Orham Pamuk and World Literature

Studies the novels and non-fiction of Nobel Laureate Orhan Pamuk as an introduction into ethics and politics of World Literature. Addresses social consequences of Pamuk's role as an intellectual-author who mediates between the national tradition and an international canon. Political implications of Sufism, cultural revolution, Orientalism, and post-colonialism. Secondary focus on cosmopolitan Islam and the Ottoman Empire. Open to graduate students who must follow a comprehensive reading program and complete graduate-level assignments. No prerequisites; taught in English.

The City of Two Continents: Istanbul in Literature and Film

Presents Istanbul, a city located in both Europe and Asia, as a site of political identities in conflict. Overview of contemporary literature and film set in Istanbul. Studies ethical implications of textual and visual representations of various people and groups interacting in urban spaces. Addresses the reasons for Turkey's love-hate relationship with the Ottoman past and Europe. Historical background, modernity, identity, Islam, and cosmopolitanism. Open to graduate students who must follow a comprehensive reading program and complete graduate-level assignments.

Grief Work: End of Life Care in Russia and America

Examines policy issues in end of life care by considering personal and societal ethical issues. Cross-cultural analysis of end of life care addressing ethical issues in comparative perspective of diverse populations: how do different cultural attitudes to dying, death, and health affect end of life care? Ethical issues about access to health care, whether/how long to keep people alive on
machines, and how these decisions are made. Open only to students in FOCUS Program. One course.


Introduction to life, works, and criticism, including Tolstoy's philosophical and ethical discourse. Readings include: War and Peace, Anna Karenina, the shorter fiction, dramatic works and essays. Taught in English. Readings in Russian. One course.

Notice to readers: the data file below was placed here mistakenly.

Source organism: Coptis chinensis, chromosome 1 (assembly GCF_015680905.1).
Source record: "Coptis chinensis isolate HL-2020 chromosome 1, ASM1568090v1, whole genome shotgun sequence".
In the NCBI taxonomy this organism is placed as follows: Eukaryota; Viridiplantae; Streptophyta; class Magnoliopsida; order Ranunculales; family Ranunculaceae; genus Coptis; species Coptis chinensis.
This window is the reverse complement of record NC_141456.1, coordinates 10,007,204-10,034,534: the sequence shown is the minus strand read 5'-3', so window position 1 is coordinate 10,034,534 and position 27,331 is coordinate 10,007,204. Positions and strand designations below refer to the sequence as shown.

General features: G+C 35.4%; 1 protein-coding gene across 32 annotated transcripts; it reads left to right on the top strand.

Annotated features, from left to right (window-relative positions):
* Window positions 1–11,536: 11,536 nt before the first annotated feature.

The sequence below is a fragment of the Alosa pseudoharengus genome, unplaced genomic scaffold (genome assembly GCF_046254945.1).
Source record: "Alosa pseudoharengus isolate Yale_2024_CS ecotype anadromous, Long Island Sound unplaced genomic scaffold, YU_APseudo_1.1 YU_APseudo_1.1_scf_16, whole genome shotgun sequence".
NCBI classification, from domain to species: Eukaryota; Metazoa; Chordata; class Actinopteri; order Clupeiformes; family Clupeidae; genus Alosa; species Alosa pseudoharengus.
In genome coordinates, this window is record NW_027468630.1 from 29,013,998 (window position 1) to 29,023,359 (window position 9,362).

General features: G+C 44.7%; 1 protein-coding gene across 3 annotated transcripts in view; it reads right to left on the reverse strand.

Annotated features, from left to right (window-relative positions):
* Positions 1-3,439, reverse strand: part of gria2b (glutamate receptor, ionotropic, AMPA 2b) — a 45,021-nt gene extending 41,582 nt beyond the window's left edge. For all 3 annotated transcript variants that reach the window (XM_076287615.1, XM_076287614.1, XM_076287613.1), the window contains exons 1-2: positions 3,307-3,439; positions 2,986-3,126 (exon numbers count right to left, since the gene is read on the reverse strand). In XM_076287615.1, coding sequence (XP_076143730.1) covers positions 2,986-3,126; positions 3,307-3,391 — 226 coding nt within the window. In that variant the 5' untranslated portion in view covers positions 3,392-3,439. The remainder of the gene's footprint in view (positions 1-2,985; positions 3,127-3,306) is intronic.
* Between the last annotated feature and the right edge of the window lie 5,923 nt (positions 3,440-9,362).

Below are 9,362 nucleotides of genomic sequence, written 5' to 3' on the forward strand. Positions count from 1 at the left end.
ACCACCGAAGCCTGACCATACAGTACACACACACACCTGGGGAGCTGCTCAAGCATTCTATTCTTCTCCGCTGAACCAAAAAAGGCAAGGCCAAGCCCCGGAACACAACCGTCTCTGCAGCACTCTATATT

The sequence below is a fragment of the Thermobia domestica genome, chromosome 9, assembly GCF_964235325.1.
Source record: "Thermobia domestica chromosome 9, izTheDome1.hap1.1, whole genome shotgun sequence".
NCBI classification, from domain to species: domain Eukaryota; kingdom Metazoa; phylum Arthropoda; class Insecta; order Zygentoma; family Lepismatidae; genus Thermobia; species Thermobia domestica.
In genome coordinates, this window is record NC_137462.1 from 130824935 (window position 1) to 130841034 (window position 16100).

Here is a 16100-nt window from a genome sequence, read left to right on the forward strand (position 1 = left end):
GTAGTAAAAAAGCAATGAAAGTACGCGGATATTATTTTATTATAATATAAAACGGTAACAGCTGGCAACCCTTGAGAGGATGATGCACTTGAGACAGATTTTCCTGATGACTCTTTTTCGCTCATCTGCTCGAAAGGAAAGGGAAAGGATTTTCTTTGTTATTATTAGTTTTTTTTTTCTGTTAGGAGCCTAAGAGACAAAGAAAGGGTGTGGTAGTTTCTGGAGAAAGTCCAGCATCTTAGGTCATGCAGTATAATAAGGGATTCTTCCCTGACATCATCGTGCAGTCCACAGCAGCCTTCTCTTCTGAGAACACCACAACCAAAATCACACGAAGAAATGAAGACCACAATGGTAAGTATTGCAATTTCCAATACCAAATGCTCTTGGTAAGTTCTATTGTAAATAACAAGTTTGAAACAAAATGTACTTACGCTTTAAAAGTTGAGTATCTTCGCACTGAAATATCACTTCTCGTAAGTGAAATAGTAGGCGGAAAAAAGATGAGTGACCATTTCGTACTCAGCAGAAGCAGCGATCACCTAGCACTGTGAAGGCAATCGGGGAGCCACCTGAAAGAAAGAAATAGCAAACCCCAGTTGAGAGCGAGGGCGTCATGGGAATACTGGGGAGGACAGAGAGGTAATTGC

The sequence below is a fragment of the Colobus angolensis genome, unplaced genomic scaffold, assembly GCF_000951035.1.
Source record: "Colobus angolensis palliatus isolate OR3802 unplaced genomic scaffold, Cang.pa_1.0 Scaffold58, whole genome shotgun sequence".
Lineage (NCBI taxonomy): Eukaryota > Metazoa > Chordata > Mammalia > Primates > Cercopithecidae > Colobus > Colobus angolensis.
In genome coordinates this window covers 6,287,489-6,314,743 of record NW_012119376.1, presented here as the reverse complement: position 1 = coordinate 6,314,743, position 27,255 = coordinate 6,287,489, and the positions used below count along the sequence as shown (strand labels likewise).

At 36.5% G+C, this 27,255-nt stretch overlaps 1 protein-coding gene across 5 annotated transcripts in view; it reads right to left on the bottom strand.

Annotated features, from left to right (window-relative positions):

Tolstoy and the Russian Experience

Historical approach to Tolstoy's depictions of major societal and ethical issues (e.g., war, peace, marriage, death, religion, relationships). Culture of salons, print culture, censorship, and changing political climate. Central questions on the relationship of fiction and history: uses of fiction for understanding history and dangers of such an approach. Readings include selected fiction of Tolstoy, excerpts from journals and letters, and critical and historical accounts of nineteenth-century Russia. Similar to RUSSIAN 325 but requires additional assignments. One course.

Legal and Business Russian

Analysis of Russian language and culture in the area of legal studies and conducting business in or with Russia and other Commonwealth of Independent States countries. Primary materials include legal codes, law journals, contracts, advertising, financial documents, redactions of the Soviet and Russian constitutions (1905-present).

Global Russia

Globalization of Russian culture as manifested in popular and academic cultural forms, including political ideologies, media and artistic texts, film, theater and television, markets, educational and legal institutions, historical and contemporary social movements.

The Frontiers and Minorities of the Tsarist and Soviet Empires

Introduces multiconfessional, multilingual, multicultural composition of Russian & Soviet empires with questions concerning minorities in an imperial context. Learn about construction, interaction, and manipulation of cultures and identities. Balance Tsarist & Soviet efforts to modernize and Russify minorities, such as Ashkenazi Jews, Poles, & Turkic Muslims, against negotiated transformation and cultural resilience of minorities.